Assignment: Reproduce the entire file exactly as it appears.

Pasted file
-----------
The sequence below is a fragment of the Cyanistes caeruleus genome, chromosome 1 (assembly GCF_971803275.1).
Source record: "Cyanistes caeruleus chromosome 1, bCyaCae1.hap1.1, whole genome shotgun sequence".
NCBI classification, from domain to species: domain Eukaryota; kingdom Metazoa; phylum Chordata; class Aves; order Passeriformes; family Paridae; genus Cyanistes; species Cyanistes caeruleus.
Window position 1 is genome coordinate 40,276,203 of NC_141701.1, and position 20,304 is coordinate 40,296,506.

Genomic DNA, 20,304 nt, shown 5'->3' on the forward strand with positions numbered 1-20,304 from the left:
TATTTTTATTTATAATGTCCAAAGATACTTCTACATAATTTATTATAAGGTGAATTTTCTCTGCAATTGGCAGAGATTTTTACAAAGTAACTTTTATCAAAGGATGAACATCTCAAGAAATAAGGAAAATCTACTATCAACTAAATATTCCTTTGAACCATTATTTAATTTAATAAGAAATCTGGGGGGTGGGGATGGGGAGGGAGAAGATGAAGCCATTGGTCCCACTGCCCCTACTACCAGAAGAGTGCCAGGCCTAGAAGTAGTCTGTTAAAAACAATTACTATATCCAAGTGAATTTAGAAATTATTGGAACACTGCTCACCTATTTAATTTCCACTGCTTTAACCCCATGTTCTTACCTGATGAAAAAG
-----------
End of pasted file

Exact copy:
The sequence below is a fragment of the Cyanistes caeruleus genome, chromosome 1 (assembly GCF_971803275.1).
Source record: "Cyanistes caeruleus chromosome 1, bCyaCae1.hap1.1, whole genome shotgun sequence".
NCBI classification, from domain to species: domain Eukaryota; kingdom Metazoa; phylum Chordata; class Aves; order Passeriformes; family Paridae; genus Cyanistes; species Cyanistes caeruleus.
Window position 1 is genome coordinate 40,276,203 of NC_141701.1, and position 20,304 is coordinate 40,296,506.

Genomic DNA, 20,304 nt, shown 5'->3' on the forward strand with positions numbered 1-20,304 from the left:
TATTTTTATTTATAATGTCCAAAGATACTTCTACATAATTTATTATAAGGTGAATTTTCTCTGCAATTGGCAGAGATTTTTACAAAGTAACTTTTATCAAAGGATGAACATCTCAAGAAATAAGGAAAATCTACTATCAACTAAATATTCCTTTGAACCATTATTTAATTTAATAAGAAATCTGGGGGGTGGGGATGGGGAGGGAGAAGATGAAGCCATTGGTCCCACTGCCCCTACTACCAGAAGAGTGCCAGGCCTAGAAGTAGTCTGTTAAAAACAATTACTATATCCAAGTGAATTTAGAAATTATTGGAACACTGCTCACCTATTTAATTTCCACTGCTTTAACCCCATGTTCTTACCTGATGAAAAAG